Why it matters: No matter where you stand on the political spectrum, the impact of these investments is already being seen. The IRA promises 40% emission cuts from 2005 levels by 2030, and it strongly benefits green companies, like renewable energy producers and makers of biofuels, EVs, green hydrogen, wind turbines, batteries, etc. As the Environmental Defense Fund points out, it has the potential to help all companies meet net-zero goals, provide businesses with the certainty to make long-term investments in the transition, and strengthen the American economy.

4. ESG goes mainstream and faces backlash

The term “ESG” became one of the biggest topics of debate in 2022 news cycles as it got drawn into the political realm. Asset managers who control trillions of dollars in investor assets under the ESG banner are being grilled by elected officials concerned about fossil fuel companies. Some investing experts, like Professor Aswath Damodaran of New York University, also came out against it.

At the same time, we saw ESG appear on coursework in top business schools and grow increasingly linked to executive compensation at large companies. A record 471 environmental and social shareholder proposals were submitted to Russell 3000 companies, and another asset manager made diversity demands from portfolio companies. US sustainable funds also proved more “sticky” with net flows in positive territory last quarter, even while the broader market saw outflows of $86 billion.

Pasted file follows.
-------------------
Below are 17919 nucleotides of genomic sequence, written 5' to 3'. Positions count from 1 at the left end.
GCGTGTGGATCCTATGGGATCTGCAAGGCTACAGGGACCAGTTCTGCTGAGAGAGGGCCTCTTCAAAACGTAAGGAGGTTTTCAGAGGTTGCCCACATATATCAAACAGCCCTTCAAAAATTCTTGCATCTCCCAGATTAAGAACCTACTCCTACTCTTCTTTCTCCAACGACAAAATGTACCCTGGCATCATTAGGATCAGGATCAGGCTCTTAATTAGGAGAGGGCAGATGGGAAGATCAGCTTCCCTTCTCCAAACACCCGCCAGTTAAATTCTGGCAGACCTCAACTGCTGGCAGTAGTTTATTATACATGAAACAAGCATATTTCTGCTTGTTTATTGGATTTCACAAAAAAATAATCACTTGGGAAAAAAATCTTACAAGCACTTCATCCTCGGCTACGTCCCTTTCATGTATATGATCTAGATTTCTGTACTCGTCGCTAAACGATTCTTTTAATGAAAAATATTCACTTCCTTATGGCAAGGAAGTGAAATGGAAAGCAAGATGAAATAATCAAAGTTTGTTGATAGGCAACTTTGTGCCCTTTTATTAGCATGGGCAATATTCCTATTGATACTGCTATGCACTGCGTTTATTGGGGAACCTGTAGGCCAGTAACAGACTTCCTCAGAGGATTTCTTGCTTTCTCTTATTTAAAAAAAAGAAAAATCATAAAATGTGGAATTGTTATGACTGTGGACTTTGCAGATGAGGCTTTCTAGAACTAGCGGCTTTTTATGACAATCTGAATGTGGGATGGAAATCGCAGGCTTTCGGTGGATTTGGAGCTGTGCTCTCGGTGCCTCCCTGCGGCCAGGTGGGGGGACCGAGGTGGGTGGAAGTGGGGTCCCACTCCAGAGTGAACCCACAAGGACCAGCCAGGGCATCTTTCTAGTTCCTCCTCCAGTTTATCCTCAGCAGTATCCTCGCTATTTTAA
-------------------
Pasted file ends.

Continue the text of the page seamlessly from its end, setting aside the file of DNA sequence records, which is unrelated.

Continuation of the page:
Why it matters: Many have seen the increase in companies reporting on ESG issues as a positive, but the lack of transparency and standardization leaves this movement open to criticism. This is a key moment where conversations about the value and future of ESG will either create more awareness about greenwashing and force asset managers, regulators, rating firms, and companies to define measures and offer investors more clarity or will forever marginalize the term “ESG.” In theory, criticism is natural, important, and can lead to adjustments that make the metric stronger, but we will have to keep an eye on this as the debate heats up.

5. The war on plastic pollution intensifies

In March, United Nation member states agreed to create the world's first global plastic pollution treaty by 2024. It’s been called the most important international multilateral environmental deal since the Paris Agreement in 2015. Then, in June, California enacted a landmark law to combat plastic pollution. This month, our neighbor to the north, Canada, started a ban on harmful single-use plastics.